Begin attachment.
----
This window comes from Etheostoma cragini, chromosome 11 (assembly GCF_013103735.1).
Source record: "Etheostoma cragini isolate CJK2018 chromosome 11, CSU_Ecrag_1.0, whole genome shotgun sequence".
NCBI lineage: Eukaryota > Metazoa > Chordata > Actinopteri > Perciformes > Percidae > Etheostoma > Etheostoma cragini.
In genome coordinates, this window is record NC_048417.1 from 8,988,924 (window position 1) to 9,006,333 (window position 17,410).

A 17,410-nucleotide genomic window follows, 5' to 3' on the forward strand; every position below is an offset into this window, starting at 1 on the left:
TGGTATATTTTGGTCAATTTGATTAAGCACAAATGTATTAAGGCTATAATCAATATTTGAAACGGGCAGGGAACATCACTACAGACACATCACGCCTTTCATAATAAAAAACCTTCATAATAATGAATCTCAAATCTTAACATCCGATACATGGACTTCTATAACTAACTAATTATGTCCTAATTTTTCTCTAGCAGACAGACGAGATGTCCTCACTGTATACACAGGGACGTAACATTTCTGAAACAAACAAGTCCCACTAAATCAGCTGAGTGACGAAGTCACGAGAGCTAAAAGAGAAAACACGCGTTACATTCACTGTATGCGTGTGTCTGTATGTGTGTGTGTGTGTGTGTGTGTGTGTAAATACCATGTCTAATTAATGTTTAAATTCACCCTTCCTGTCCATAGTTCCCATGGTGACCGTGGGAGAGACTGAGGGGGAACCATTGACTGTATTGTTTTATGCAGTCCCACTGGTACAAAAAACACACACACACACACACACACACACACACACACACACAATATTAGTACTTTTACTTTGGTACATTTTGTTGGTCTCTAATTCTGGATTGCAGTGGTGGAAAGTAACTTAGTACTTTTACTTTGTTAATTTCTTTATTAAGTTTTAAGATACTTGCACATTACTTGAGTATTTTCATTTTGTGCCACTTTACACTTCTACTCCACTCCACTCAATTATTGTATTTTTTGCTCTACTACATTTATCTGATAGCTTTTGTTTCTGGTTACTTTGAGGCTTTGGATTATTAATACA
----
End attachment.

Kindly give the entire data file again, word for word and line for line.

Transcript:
This window comes from Etheostoma cragini, chromosome 11 (assembly GCF_013103735.1).
Source record: "Etheostoma cragini isolate CJK2018 chromosome 11, CSU_Ecrag_1.0, whole genome shotgun sequence".
NCBI lineage: Eukaryota > Metazoa > Chordata > Actinopteri > Perciformes > Percidae > Etheostoma > Etheostoma cragini.
In genome coordinates, this window is record NC_048417.1 from 8,988,924 (window position 1) to 9,006,333 (window position 17,410).

A 17,410-nucleotide genomic window follows, 5' to 3' on the forward strand; every position below is an offset into this window, starting at 1 on the left:
TGGTATATTTTGGTCAATTTGATTAAGCACAAATGTATTAAGGCTATAATCAATATTTGAAACGGGCAGGGAACATCACTACAGACACATCACGCCTTTCATAATAAAAAACCTTCATAATAATGAATCTCAAATCTTAACATCCGATACATGGACTTCTATAACTAACTAATTATGTCCTAATTTTTCTCTAGCAGACAGACGAGATGTCCTCACTGTATACACAGGGACGTAACATTTCTGAAACAAACAAGTCCCACTAAATCAGCTGAGTGACGAAGTCACGAGAGCTAAAAGAGAAAACACGCGTTACATTCACTGTATGCGTGTGTCTGTATGTGTGTGTGTGTGTGTGTGTGTGTGTAAATACCATGTCTAATTAATGTTTAAATTCACCCTTCCTGTCCATAGTTCCCATGGTGACCGTGGGAGAGACTGAGGGGGAACCATTGACTGTATTGTTTTATGCAGTCCCACTGGTACAAAAAACACACACACACACACACACACACACACACACACACACAATATTAGTACTTTTACTTTGGTACATTTTGTTGGTCTCTAATTCTGGATTGCAGTGGTGGAAAGTAACTTAGTACTTTTACTTTGTTAATTTCTTTATTAAGTTTTAAGATACTTGCACATTACTTGAGTATTTTCATTTTGTGCCACTTTACACTTCTACTCCACTCCACTCAATTATTGTATTTTTTGCTCTACTACATTTATCTGATAGCTTTTGTTTCTGGTTACTTTGAGGCTTTGGATTATTAATACA